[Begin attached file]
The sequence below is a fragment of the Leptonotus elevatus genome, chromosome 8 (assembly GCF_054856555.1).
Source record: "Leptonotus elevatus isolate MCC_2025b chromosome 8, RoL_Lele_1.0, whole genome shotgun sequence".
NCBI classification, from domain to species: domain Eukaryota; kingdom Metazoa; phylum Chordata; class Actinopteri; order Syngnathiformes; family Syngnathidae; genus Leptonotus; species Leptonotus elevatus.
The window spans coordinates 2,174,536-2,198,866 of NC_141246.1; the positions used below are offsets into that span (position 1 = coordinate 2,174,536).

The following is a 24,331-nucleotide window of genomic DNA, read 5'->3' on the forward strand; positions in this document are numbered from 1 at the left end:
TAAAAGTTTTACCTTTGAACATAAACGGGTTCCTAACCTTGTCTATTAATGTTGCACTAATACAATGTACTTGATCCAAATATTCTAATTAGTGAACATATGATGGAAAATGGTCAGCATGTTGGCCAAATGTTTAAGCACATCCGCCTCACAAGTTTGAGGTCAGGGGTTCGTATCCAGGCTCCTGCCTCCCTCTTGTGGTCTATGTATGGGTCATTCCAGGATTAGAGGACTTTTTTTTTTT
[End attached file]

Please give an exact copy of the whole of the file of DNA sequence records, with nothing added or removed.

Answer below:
The sequence below is a fragment of the Leptonotus elevatus genome, chromosome 8 (assembly GCF_054856555.1).
Source record: "Leptonotus elevatus isolate MCC_2025b chromosome 8, RoL_Lele_1.0, whole genome shotgun sequence".
NCBI classification, from domain to species: domain Eukaryota; kingdom Metazoa; phylum Chordata; class Actinopteri; order Syngnathiformes; family Syngnathidae; genus Leptonotus; species Leptonotus elevatus.
The window spans coordinates 2,174,536-2,198,866 of NC_141246.1; the positions used below are offsets into that span (position 1 = coordinate 2,174,536).

The following is a 24,331-nucleotide window of genomic DNA, read 5'->3' on the forward strand; positions in this document are numbered from 1 at the left end:
TAAAAGTTTTACCTTTGAACATAAACGGGTTCCTAACCTTGTCTATTAATGTTGCACTAATACAATGTACTTGATCCAAATATTCTAATTAGTGAACATATGATGGAAAATGGTCAGCATGTTGGCCAAATGTTTAAGCACATCCGCCTCACAAGTTTGAGGTCAGGGGTTCGTATCCAGGCTCCTGCCTCCCTCTTGTGGTCTATGTATGGGTCATTCCAGGATTAGAGGACTTTTTTTTTTT